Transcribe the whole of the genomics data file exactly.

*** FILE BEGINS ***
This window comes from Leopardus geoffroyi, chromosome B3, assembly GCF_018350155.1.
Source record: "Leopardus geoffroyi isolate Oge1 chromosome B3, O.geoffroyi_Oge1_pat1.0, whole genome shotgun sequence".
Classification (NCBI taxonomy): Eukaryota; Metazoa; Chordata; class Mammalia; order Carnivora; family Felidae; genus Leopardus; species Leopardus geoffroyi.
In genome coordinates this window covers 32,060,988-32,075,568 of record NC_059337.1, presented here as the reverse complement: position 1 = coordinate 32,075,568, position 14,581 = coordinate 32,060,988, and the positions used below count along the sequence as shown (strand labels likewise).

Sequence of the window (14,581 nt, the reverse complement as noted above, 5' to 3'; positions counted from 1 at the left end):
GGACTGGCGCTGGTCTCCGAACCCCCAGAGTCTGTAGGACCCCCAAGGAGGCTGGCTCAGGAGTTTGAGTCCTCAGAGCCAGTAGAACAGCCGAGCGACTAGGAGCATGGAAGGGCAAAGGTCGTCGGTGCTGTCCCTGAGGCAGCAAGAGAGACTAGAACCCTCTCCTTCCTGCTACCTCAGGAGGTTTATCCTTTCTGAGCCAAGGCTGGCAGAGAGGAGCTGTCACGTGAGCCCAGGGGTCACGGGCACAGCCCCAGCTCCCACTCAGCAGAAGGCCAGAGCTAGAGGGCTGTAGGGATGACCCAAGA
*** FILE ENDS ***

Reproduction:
This window comes from Leopardus geoffroyi, chromosome B3, assembly GCF_018350155.1.
Source record: "Leopardus geoffroyi isolate Oge1 chromosome B3, O.geoffroyi_Oge1_pat1.0, whole genome shotgun sequence".
Classification (NCBI taxonomy): Eukaryota; Metazoa; Chordata; class Mammalia; order Carnivora; family Felidae; genus Leopardus; species Leopardus geoffroyi.
In genome coordinates this window covers 32,060,988-32,075,568 of record NC_059337.1, presented here as the reverse complement: position 1 = coordinate 32,075,568, position 14,581 = coordinate 32,060,988, and the positions used below count along the sequence as shown (strand labels likewise).

Sequence of the window (14,581 nt, the reverse complement as noted above, 5' to 3'; positions counted from 1 at the left end):
GGACTGGCGCTGGTCTCCGAACCCCCAGAGTCTGTAGGACCCCCAAGGAGGCTGGCTCAGGAGTTTGAGTCCTCAGAGCCAGTAGAACAGCCGAGCGACTAGGAGCATGGAAGGGCAAAGGTCGTCGGTGCTGTCCCTGAGGCAGCAAGAGAGACTAGAACCCTCTCCTTCCTGCTACCTCAGGAGGTTTATCCTTTCTGAGCCAAGGCTGGCAGAGAGGAGCTGTCACGTGAGCCCAGGGGTCACGGGCACAGCCCCAGCTCCCACTCAGCAGAAGGCCAGAGCTAGAGGGCTGTAGGGATGACCCAAGA